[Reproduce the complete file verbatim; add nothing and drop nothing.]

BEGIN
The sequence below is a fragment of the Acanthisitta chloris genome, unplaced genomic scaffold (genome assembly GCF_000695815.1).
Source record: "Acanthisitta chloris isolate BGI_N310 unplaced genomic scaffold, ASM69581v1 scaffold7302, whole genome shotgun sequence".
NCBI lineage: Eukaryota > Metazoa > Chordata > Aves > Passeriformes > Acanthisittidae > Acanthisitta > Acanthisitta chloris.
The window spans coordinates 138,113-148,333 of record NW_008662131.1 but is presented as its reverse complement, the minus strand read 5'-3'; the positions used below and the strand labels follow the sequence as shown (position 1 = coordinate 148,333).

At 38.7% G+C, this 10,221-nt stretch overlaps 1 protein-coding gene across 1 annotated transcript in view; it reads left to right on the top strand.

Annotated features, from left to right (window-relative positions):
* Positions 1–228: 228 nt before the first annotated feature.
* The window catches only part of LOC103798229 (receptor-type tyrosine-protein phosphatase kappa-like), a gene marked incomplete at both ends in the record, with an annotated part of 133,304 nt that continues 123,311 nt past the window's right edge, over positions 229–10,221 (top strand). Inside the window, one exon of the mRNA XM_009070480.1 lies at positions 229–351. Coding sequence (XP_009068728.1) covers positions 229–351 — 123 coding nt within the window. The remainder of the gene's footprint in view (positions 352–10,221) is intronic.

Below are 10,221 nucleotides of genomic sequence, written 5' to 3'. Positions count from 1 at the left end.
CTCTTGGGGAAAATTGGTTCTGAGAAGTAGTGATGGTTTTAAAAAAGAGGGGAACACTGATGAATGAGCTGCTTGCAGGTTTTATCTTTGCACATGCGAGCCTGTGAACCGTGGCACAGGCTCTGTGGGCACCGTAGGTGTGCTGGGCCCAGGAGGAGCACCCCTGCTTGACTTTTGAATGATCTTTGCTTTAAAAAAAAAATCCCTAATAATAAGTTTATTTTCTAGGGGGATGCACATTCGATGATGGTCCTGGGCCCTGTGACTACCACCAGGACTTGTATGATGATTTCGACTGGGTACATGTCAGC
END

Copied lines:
The sequence below is a fragment of the Acanthisitta chloris genome, unplaced genomic scaffold (genome assembly GCF_000695815.1).
Source record: "Acanthisitta chloris isolate BGI_N310 unplaced genomic scaffold, ASM69581v1 scaffold7302, whole genome shotgun sequence".
NCBI lineage: Eukaryota > Metazoa > Chordata > Aves > Passeriformes > Acanthisittidae > Acanthisitta > Acanthisitta chloris.
The window spans coordinates 138,113-148,333 of record NW_008662131.1 but is presented as its reverse complement, the minus strand read 5'-3'; the positions used below and the strand labels follow the sequence as shown (position 1 = coordinate 148,333).

At 38.7% G+C, this 10,221-nt stretch overlaps 1 protein-coding gene across 1 annotated transcript in view; it reads left to right on the top strand.

Annotated features, from left to right (window-relative positions):
* Positions 1–228: 228 nt before the first annotated feature.
* The window catches only part of LOC103798229 (receptor-type tyrosine-protein phosphatase kappa-like), a gene marked incomplete at both ends in the record, with an annotated part of 133,304 nt that continues 123,311 nt past the window's right edge, over positions 229–10,221 (top strand). Inside the window, one exon of the mRNA XM_009070480.1 lies at positions 229–351. Coding sequence (XP_009068728.1) covers positions 229–351 — 123 coding nt within the window. The remainder of the gene's footprint in view (positions 352–10,221) is intronic.

Below are 10,221 nucleotides of genomic sequence, written 5' to 3'. Positions count from 1 at the left end.
CTCTTGGGGAAAATTGGTTCTGAGAAGTAGTGATGGTTTTAAAAAAGAGGGGAACACTGATGAATGAGCTGCTTGCAGGTTTTATCTTTGCACATGCGAGCCTGTGAACCGTGGCACAGGCTCTGTGGGCACCGTAGGTGTGCTGGGCCCAGGAGGAGCACCCCTGCTTGACTTTTGAATGATCTTTGCTTTAAAAAAAAAATCCCTAATAATAAGTTTATTTTCTAGGGGGATGCACATTCGATGATGGTCCTGGGCCCTGTGACTACCACCAGGACTTGTATGATGATTTCGACTGGGTACATGTCAGC